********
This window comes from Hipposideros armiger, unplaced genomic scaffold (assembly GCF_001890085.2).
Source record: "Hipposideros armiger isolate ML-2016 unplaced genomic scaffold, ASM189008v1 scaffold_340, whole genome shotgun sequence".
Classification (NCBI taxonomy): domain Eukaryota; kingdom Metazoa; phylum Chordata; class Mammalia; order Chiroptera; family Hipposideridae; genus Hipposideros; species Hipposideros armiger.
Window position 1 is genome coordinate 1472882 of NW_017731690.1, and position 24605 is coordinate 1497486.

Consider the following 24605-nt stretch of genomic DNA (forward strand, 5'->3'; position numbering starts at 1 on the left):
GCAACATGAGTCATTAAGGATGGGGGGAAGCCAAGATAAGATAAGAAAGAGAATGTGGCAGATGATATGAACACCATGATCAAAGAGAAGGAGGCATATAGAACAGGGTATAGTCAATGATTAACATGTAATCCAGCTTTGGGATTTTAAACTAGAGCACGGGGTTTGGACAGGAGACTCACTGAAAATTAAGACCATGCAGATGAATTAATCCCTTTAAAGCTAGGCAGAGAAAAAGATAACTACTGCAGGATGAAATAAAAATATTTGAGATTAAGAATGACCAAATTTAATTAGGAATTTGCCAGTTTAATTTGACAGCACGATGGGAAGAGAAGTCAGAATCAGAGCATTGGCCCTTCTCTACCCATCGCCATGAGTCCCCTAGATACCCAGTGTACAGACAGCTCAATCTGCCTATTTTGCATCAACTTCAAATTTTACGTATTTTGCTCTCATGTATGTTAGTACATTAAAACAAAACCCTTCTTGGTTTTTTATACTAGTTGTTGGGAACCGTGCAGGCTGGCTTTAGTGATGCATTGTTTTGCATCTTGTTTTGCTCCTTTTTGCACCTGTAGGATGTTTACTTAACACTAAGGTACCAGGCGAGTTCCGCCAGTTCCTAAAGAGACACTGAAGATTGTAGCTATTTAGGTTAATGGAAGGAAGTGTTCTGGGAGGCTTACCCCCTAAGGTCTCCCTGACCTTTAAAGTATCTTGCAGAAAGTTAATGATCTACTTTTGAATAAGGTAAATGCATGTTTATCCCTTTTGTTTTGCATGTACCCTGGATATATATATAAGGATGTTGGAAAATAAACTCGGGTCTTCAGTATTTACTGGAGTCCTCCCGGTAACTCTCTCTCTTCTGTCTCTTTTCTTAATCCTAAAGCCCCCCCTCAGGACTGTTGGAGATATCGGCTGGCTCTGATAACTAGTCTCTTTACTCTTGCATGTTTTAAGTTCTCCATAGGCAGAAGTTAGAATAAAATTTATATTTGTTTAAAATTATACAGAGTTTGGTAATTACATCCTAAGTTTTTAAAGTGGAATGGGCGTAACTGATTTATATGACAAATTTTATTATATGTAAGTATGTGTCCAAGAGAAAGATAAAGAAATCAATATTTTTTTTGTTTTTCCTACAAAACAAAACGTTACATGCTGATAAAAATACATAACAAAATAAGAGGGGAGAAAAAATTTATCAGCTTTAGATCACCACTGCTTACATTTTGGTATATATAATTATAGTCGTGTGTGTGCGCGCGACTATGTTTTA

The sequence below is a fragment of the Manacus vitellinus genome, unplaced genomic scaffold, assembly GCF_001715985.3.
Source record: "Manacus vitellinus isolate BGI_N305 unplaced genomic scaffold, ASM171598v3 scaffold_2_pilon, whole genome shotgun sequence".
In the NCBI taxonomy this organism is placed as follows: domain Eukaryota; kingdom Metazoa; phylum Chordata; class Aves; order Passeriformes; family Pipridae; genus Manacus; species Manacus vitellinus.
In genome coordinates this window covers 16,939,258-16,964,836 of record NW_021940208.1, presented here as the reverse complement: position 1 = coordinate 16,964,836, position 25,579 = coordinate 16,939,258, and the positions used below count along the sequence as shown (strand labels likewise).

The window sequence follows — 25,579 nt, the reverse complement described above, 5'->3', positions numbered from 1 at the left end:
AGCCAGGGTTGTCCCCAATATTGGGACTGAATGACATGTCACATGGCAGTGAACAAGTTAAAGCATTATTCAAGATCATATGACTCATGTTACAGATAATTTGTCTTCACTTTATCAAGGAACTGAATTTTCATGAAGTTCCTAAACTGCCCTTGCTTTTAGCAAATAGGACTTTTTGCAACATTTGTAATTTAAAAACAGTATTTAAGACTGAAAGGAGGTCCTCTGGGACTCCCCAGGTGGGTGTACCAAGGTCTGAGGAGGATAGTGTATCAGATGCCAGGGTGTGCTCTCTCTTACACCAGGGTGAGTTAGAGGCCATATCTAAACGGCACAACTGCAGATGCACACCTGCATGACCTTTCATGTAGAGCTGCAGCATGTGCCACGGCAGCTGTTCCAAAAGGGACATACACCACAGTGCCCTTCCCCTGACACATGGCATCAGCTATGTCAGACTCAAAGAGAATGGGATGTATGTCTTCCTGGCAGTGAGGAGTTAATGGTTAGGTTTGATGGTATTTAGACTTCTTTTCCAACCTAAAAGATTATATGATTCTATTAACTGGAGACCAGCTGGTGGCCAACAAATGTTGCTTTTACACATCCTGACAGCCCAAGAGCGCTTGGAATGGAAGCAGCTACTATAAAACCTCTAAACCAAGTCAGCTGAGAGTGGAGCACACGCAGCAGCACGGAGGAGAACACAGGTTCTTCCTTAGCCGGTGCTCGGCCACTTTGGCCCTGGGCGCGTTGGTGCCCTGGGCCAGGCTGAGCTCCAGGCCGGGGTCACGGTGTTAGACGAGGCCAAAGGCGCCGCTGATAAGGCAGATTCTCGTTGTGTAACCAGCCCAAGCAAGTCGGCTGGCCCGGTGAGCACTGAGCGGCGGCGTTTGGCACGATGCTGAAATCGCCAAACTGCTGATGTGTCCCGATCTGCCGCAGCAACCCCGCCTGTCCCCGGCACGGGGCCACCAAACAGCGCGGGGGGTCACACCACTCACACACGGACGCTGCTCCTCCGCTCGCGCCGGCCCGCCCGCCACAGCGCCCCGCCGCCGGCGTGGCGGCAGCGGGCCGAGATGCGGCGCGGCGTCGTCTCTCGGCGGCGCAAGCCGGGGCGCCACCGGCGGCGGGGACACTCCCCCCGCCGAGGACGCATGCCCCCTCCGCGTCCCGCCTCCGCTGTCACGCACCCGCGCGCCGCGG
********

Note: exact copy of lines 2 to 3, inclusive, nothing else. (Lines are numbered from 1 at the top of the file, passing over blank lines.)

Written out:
Source record: "Hipposideros armiger isolate ML-2016 unplaced genomic scaffold, ASM189008v1 scaffold_340, whole genome shotgun sequence".
Classification (NCBI taxonomy): domain Eukaryota; kingdom Metazoa; phylum Chordata; class Mammalia; order Chiroptera; family Hipposideridae; genus Hipposideros; species Hipposideros armiger.